I hate to say it but it's just not that attractive to be in the consumer SSD business. When these drives were selling for $600+ things were different, but it's not too surprising to see that we're still having issues today. What makes it even worse is that these issues are usually caught by end users. Intel's microprocessor division would never stand for the sort of track record its consumer SSD group has delivered in terms of show stopping bugs in the field, and Intel has one of the best track records in the industry!

It's not all about money though. Experience plays a role here as well. If you look at the performance leaders in the SSD space, none of them had any prior experience in the HDD market. Three years ago I would've predicted that Intel, Seagate and Western Digital would be duking it out for control of the SSD market. That obviously didn't happen and as a result you have a lot of players that are still fairly new to this game. It wasn't too long ago that we were hearing about premature HDD failures due to firmware problems, I suspect it'll be a few more years before the current players get to where they need to be. Samsung may be one to watch here going forward as it has done very well in the OEM space. Apple had no issues adopting Samsung controllers, while it won't go anywhere near Marvell or SandForce at this point.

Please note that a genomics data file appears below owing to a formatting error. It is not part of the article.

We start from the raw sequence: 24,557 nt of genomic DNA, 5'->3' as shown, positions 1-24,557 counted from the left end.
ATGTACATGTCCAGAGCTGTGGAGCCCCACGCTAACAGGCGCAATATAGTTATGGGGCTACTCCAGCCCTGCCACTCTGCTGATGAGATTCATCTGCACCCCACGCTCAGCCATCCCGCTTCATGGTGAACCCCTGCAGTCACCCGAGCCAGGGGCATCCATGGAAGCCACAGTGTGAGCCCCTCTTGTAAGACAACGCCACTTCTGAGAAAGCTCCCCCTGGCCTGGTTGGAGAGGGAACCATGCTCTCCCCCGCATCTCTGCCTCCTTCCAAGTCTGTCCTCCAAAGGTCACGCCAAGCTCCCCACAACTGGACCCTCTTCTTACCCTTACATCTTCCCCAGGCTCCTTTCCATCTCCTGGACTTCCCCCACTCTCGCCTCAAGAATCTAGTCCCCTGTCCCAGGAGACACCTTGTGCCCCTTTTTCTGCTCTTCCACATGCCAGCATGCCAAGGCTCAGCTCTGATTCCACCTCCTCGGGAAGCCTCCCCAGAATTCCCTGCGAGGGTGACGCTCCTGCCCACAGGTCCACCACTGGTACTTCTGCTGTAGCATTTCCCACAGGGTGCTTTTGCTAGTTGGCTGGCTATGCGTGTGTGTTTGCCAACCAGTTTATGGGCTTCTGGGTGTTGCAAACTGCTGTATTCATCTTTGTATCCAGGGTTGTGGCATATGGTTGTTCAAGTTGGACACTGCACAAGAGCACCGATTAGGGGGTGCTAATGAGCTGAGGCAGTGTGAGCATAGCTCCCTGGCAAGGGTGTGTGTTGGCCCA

The SF-2281 BSOD Bug
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  • DarkKnight_Y2K - Thursday, August 11, 2011 - link

    "Bottom line, it seems like sandforce-driven ssds have the biggest number of issues, yet you still recommend them."

    Did you read the last sentence of Anand's review?

    "The safest route without sacrificing significant performance continues to be Intel's SSD 510."
    Reply
  • Socratic - Thursday, August 11, 2011 - link

    Yeah I don't know what planet you have been living on, but in MULTIPLE articles Anand has basically ended with the phase, The only logical choice is Intel.

    How is that being a sandforce fanboy??

    You need to keep YOUR bias in line and re-read the article and past articles!!
    Reply
  • Anand Lal Shimpi - Thursday, August 11, 2011 - link

    Given the continued issues with SF drives I'm quickly looking at other alternatives. Toshiba and Crucial have never been top end performers, which is why I've focused most of my recommendations on the Intel SSD 510. The biggest advantage SandForce continues to have is in better performance over the long run thanks to its live dedupe/compression. I've been working on a way to quantify that for a while unfortunately I don't have a good test I'm happy with...yet.

    Going forward I believe Samsung may be a bigger player. Take note of the recently announced PM830, expect full coverage of that drive upon its arrival.